If you do the math — no matter how the notes are shifting — themusic business represents pocket change to Apple, whichgenerated $170 billion in 2013.
Worse, even if Beats is fantastically successful, Apple’s customersare still happily using their iPhones. Even if a rival like Google (orthe burgeoning Amazon) rushed out to buy Beats and somehow made itexclusive, Beats Music wouldn’t be enough to get millions of people to ditchtheir iPhones.
Desperate to Buy Cool?
Another flavor to this rumor is that Apple suddenly is desperate to buycool. The problem with this statement is that it goes against the DNAof Apple: Apple doesn’t buy cool. Apple buys intellectual property,the people behind innovative little companies. Apple doesn’t buythings that it already essentially has.
No matter how uncool Tim Cook might seem to be, he doesn’t seem to be thetype of stodgy old man who wants to buy someone else’s creation to addto the Apple family of products — especially not to be cool.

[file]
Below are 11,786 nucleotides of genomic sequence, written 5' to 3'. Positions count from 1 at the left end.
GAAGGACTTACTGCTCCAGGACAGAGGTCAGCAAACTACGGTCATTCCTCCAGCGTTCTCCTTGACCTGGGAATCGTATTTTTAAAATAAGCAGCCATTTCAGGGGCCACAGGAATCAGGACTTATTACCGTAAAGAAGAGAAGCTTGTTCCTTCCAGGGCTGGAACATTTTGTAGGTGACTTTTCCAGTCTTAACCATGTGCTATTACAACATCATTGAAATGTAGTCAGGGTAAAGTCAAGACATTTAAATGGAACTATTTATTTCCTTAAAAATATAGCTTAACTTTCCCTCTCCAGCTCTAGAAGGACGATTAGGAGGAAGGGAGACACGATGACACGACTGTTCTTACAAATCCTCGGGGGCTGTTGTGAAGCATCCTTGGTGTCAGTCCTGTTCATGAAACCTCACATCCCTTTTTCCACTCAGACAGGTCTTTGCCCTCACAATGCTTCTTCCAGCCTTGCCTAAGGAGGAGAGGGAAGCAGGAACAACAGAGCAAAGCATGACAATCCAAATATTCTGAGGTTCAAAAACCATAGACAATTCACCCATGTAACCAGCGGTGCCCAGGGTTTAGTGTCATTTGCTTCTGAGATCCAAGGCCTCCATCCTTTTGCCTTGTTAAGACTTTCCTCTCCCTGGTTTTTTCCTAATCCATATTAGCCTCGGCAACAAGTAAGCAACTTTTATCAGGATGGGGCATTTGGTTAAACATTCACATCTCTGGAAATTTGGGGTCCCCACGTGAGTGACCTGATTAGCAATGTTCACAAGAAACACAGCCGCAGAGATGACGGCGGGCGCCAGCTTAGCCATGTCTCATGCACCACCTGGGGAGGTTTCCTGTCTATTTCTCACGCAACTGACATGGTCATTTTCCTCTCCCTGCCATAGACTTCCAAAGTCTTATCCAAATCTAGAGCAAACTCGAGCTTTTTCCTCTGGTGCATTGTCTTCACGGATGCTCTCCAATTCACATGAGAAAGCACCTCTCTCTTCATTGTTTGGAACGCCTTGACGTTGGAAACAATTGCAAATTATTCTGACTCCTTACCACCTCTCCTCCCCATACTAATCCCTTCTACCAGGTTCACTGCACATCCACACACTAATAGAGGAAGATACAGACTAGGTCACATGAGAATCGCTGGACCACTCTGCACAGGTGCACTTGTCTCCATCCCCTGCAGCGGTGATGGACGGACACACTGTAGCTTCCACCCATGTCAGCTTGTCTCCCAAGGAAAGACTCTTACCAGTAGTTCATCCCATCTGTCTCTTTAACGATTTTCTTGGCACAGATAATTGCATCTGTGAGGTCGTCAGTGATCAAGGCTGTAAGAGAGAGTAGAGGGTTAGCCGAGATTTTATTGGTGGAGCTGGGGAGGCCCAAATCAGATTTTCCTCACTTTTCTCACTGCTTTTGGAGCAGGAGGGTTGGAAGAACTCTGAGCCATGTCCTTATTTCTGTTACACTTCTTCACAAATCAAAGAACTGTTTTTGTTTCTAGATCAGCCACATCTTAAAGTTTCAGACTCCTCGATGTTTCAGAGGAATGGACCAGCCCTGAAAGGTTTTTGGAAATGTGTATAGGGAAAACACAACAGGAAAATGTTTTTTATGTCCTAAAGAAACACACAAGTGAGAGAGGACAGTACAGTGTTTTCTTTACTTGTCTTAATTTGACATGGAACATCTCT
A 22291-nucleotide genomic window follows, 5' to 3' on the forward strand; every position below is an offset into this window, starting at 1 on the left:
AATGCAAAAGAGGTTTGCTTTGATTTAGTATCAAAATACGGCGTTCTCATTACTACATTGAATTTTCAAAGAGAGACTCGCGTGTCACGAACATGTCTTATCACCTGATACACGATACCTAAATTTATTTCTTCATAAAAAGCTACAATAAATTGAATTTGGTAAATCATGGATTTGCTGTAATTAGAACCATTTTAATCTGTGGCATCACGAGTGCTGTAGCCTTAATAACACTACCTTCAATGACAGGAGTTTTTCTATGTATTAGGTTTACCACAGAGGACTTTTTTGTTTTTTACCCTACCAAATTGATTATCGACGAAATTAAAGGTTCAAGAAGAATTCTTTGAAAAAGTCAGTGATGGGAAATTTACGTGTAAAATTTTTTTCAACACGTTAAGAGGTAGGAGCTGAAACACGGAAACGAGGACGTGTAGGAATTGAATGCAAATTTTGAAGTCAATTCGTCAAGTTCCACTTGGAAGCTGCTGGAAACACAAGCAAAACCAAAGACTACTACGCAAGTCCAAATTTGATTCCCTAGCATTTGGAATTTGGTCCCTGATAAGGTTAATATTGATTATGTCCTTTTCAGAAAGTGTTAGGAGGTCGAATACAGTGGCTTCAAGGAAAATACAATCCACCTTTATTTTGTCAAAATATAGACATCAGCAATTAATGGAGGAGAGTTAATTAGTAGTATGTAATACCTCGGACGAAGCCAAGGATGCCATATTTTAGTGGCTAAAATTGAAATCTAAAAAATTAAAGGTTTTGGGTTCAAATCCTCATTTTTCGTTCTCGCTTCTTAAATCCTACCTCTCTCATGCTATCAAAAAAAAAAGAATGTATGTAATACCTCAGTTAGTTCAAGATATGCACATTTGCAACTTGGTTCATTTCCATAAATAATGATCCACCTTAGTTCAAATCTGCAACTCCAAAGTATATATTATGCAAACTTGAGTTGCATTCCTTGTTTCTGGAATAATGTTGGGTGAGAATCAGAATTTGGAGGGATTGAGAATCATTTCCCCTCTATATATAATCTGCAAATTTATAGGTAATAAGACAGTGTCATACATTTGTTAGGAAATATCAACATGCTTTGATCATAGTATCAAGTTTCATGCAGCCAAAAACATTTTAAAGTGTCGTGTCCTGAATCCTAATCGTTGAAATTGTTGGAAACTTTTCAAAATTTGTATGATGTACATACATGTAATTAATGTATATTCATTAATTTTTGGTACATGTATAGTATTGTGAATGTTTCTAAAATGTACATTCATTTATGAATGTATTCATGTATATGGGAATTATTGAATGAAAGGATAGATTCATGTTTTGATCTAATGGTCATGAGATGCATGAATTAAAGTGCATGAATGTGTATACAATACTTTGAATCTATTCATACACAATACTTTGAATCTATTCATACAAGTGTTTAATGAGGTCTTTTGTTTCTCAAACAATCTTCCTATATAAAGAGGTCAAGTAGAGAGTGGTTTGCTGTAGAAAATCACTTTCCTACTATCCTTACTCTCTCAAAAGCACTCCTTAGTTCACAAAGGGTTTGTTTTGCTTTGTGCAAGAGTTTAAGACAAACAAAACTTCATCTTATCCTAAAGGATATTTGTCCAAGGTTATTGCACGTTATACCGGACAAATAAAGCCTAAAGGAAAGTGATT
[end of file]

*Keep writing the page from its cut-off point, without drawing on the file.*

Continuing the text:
It would be such a huge departure — with little practical monetary upside– that there would have to be a much better explanation.
Leak or Misinformation?
It’s unlikely that the Financial Times reporters simply made thisstuff up. They likely had a source — but was that source tapping into the truth? What if the source was working with faulty — even planted — information? What if that source is now fired?
So how could this deal actually make sense?
First, Apple has a tendency to create innovative new ways for hardwareand software to work together. If Apple is creating new wearabletechnology that needs a new hardware specification — say a new plugfor headphones — getting Beats to build it into its line ofpopular headphones would be smart.
If Apple had to pony up the cash toretool a manufacturing system to make it happen, that would make sense.Heck, Apple did something similar for its sapphire glass efforts, so whynot for popular headphones?
Of course, Apple could simply build special new headphones itself,right? Sure, but why stop there? Consider Apple’s new CarPlayinitiative. It lets car manufacturers create their own interfacesto Apple’s tech. This is a relatively new move, a loosening of typicalApple control. It’s not a leap to imagine Apple wooing Beats toincorporate or use some new Apple tech.